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Re: [Public WebGL] Null return values from create*





On Thu, Apr 5, 2012 at 4:46 PM, Glenn Maynard <glenn@zewt.org> wrote:
On Thu, Apr 5, 2012 at 5:50 PM, Gregg Tavares (勤) <gman@google.com> wrote:
The issue for me is, it seems like we're fixing createXXX because people currently write code like this

tex = gl.createTexture();
tex.url = ""  // crash

and that second line will fail if the context is lost. This type of currently invalid code is all over learningwebgl.com :-(

Well, that same problem exists with getUniformLocation and, as Glenn pointed out in my own code, with getActiveAttrib and getActiveUniform.

Right, it can happen in a lot of places.  The reason we're focusing on the WebGLObject-creating functions right now is that there's a single, universal fix we can apply to all of them at once, without affecting any (non-pathological, at least) existing user code, since from the user's perspecitve, it just makes a particular rare case no longer happen.

I agree that we should look at other functions and see if we can at least reduce the number of cases where they return null if the context is lost, but that'll become a case-by-case thing, so it's a lot more work.  This should probably happen in parallel to further fixing the nullable return values.  (For example, getSupportedExtensions should probably always return the last-known supported extensions, not null.)

Many functions still have neither a nullable nor "any" return value, nor explicit context lost handling, which isn't valid.  A sample: getSupportedExtensions, getProgramInfoLog, getShaderPrecisionFormat, getShaderSource.  It's bad that it's so hard to detect these.  It would be a lot nicer if the "explicit context lost handling" was something we could annotate in WebIDL, eg. something like

boolean isContextLost() annotate(explicit_context_loss=True);

so these invalid cases could be detected automatically.  It might be useful for people generating bindings, too.

+CC Cameron: Is there any way to do this now, or could something like this be added, so we can annotate functions with arbitrary, API-specific strings?  This would have no effect on the IDL; it would just be for API-specific flags. 
 
For getUniformLocation it's certainly possible that people are attaching things to the location object (though less common)

var mvpLoc = gl.getUniformLocation(prg, "u_modelViewProjection");
mvpLoc.name = "u_modelViewProjection"  // crash

And of course getActiveAttrib and getActiveUniform are guaranteed to have this problem.

var info = getActiveAttrib(program, index);
if (info.size > 1 && endsWith(info.name, "[0]")) {  // crash
   ...
}

so all I'm saying is if we're trying to fix these issues shouldn't we fix them everywhere?

The thing is, even that won't save you. Lots of people do stuff this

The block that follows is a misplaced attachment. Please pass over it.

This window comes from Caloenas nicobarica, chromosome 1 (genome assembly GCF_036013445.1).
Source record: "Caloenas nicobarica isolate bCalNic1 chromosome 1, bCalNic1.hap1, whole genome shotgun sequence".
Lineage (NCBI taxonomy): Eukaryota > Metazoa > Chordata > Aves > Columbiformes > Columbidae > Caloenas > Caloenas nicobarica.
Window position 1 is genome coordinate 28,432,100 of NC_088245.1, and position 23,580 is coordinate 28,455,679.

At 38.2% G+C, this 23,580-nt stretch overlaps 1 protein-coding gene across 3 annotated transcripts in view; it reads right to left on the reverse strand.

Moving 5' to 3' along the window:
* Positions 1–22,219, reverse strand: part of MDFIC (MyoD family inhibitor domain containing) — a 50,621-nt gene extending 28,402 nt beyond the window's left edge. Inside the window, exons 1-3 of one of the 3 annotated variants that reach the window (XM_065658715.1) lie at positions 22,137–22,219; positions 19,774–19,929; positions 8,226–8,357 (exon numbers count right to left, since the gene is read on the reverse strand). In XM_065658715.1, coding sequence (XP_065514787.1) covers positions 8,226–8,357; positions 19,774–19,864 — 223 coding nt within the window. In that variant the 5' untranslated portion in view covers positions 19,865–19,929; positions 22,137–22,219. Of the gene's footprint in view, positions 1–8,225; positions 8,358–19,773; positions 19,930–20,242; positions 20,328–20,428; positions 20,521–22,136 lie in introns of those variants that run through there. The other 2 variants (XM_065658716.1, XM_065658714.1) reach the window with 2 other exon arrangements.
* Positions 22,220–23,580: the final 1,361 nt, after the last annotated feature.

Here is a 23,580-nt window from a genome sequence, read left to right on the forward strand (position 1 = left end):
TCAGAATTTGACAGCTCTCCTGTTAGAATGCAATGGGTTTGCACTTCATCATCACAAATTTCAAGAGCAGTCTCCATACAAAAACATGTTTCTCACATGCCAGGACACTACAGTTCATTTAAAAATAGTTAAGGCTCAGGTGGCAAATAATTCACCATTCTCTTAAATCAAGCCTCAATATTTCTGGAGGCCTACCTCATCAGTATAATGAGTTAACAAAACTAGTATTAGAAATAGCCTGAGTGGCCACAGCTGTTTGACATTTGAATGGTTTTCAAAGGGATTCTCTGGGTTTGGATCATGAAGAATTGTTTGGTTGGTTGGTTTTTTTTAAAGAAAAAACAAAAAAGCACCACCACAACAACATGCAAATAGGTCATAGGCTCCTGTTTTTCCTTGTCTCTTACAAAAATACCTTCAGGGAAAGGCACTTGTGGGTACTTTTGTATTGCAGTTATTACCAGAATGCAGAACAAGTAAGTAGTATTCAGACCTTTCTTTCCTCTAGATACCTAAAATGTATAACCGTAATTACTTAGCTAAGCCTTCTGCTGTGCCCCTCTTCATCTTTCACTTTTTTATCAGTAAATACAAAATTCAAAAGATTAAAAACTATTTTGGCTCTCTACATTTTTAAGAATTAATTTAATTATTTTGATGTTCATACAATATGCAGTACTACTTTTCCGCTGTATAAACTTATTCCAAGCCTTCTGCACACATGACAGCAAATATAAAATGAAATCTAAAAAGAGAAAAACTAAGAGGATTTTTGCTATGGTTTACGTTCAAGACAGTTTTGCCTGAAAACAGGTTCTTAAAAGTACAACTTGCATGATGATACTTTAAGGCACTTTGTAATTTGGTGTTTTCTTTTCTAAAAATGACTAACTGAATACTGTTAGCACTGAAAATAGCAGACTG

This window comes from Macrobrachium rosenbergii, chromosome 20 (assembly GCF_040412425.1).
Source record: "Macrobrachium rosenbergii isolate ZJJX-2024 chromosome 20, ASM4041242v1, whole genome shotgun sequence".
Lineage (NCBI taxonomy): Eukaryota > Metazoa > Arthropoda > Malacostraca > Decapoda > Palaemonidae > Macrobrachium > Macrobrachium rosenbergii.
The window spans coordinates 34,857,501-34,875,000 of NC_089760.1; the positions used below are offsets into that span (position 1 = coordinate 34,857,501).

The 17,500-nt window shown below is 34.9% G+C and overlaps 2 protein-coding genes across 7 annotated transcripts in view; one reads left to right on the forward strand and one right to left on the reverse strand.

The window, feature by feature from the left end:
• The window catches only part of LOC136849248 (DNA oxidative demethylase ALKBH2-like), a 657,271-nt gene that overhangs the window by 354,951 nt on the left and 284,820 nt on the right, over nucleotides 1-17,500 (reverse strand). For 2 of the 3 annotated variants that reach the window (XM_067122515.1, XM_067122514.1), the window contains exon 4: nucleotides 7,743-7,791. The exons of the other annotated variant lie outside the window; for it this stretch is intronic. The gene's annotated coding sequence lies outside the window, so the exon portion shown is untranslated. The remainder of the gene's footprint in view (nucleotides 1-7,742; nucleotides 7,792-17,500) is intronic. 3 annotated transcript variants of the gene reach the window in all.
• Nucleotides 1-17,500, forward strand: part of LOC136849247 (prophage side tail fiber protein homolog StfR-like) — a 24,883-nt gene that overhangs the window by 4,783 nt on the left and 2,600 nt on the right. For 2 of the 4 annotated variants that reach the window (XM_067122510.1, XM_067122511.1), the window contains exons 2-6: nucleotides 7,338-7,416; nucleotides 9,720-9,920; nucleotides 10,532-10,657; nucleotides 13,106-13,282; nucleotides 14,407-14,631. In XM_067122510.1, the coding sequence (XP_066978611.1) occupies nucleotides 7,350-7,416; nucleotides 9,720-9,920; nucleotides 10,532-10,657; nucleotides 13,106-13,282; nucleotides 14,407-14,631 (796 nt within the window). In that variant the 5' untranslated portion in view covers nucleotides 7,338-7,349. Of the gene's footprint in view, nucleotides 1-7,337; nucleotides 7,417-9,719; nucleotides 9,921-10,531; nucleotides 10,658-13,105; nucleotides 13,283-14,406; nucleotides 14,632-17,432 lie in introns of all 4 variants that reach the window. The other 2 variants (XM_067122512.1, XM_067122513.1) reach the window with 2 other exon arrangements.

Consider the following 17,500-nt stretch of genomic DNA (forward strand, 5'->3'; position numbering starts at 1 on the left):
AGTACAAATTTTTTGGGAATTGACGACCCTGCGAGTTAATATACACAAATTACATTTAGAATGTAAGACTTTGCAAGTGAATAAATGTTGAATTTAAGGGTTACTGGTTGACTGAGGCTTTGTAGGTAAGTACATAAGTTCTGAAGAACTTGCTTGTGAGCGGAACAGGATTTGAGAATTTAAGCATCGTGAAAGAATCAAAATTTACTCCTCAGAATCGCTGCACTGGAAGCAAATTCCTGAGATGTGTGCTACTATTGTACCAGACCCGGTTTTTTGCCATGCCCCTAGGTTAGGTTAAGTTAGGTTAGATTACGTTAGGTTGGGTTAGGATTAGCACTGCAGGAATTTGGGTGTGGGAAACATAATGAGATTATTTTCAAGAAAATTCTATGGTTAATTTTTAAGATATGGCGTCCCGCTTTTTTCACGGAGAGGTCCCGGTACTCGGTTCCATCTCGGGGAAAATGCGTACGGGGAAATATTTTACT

This is still worth doing even if we can't do it everywhere; a 50% reduction in null-reference bugs is still an improvement, even if we can't reach 0% (which we probably can't, short of a broad switch to exceptions).

On Thu, Apr 5, 2012 at 6:16 PM, Kenneth Russell <kbr@google.com> wrote:
As I see it, the main reason for changing the createXXX routines to
return non-null, invalidated objects after context loss is not really
to protect developers from dereferencing null.

It's the main reason I suggested it (the nullable simplification is what made me think of it, but it's just a nice side-effect to me).  Returning null for errors, especially for rare errors, is one of the biggest source of obscure bugs in all languages.  It's not normally a problem in _javascript_--this is why everyone has switched to exceptions--but WebGL reintroduced it by using nulls.  I definitely wish WebGL had used exceptions like other APIs for synchronous errors like these (as we've discussed before), but if we can't fix that, then let's at least try to minimize the problem.

Wait what? How would exceptions help here? Is it even possible to use exceptions AND get performance AND get no surprises during context lost? 
 
 
There is definitely an argument that the current behavior is uniform.
Every entry point, including the creation entry points, can start
returning null essentially at any time. Also, if the behavior is
changed, the 1.0.1 conformance suite will no longer run on future
WebGL implementations, because it tests passing null for WebGLObjects
and expects that no exceptions are thrown.

"It'll break the test suite" is a very bad reason not to improve something.  Test suites are meant to improve APIs and implementations; if they're preventing us from improving them, they're doing the opposite.  We should only be concerned with whether a change improves the API, and what its web-compatibility effects are.  If it breaks the tests, then the tests get updated; that shouldn't be a consideration.

--
Glenn Maynard